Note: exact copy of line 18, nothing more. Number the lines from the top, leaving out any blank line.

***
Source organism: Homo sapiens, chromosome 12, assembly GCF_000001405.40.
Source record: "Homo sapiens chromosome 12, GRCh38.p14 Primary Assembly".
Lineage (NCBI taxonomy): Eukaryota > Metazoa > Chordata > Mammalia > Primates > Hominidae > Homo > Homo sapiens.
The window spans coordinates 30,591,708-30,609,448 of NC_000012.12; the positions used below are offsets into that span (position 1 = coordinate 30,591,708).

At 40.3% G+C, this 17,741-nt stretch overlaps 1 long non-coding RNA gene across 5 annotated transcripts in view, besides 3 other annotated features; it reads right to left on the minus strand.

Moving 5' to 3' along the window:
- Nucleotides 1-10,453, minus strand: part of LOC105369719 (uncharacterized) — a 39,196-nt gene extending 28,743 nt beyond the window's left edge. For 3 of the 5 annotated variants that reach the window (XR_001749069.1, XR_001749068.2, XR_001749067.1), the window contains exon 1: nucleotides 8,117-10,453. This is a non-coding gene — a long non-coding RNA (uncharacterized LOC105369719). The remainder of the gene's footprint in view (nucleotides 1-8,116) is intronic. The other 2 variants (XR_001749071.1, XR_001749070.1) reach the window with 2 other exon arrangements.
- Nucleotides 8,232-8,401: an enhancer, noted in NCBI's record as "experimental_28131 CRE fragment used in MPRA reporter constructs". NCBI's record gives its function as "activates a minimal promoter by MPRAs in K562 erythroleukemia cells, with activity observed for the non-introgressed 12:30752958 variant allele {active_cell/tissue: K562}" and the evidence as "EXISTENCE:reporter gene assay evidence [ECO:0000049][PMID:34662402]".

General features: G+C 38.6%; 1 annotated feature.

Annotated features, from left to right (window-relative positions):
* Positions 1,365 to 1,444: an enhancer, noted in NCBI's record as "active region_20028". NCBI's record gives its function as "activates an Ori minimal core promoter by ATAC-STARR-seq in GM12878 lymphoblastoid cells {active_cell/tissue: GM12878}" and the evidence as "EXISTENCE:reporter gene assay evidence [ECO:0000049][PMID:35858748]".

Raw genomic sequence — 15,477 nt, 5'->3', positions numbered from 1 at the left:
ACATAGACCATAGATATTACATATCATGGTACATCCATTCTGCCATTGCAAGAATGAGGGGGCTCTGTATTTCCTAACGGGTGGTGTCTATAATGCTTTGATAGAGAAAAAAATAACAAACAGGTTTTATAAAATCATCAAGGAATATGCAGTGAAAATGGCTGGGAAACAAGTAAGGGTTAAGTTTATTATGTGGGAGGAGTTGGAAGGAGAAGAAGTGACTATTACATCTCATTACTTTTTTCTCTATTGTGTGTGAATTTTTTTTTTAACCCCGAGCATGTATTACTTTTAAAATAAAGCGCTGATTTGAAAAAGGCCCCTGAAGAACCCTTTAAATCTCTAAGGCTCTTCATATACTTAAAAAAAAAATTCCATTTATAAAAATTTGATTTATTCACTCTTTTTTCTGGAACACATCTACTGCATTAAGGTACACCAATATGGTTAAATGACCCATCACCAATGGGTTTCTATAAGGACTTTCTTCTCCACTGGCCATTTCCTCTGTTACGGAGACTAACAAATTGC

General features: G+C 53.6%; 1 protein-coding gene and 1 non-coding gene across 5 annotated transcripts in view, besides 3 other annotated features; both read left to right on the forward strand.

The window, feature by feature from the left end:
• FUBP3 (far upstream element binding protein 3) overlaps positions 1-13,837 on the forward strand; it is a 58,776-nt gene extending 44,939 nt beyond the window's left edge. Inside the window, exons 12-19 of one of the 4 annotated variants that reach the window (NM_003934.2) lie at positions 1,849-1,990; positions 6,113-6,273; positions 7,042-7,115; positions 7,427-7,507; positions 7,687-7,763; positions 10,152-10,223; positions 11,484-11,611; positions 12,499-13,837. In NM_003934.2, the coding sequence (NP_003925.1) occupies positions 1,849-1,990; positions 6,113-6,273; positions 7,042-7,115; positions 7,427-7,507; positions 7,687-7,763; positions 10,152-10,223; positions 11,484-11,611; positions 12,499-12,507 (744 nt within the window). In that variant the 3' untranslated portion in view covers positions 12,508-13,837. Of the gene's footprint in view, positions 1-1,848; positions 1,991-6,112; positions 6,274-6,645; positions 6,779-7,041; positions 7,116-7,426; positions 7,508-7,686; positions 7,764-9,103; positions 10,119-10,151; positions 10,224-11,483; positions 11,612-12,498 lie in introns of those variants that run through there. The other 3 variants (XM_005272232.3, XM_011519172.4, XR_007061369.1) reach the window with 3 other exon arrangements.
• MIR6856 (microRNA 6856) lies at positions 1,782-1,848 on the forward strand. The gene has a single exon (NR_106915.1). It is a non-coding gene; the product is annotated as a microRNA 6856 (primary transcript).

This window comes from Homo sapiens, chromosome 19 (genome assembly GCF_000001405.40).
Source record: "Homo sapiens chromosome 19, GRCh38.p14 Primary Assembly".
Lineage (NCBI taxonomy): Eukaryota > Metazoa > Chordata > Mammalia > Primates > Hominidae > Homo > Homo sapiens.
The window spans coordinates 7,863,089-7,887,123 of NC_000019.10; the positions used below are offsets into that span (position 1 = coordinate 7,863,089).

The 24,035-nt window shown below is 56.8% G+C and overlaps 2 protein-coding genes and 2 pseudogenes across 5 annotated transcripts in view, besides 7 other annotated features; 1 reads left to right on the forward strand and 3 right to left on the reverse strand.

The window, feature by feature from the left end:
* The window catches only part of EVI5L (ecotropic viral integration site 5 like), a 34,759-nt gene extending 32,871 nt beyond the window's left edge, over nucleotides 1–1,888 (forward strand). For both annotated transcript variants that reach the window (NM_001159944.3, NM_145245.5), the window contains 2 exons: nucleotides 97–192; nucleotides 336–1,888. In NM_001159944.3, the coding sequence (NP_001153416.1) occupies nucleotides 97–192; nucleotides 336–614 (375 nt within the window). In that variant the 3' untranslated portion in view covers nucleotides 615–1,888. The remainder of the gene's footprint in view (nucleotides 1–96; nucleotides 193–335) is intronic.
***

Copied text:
This window comes from Homo sapiens, chromosome 19 (genome assembly GCF_000001405.40).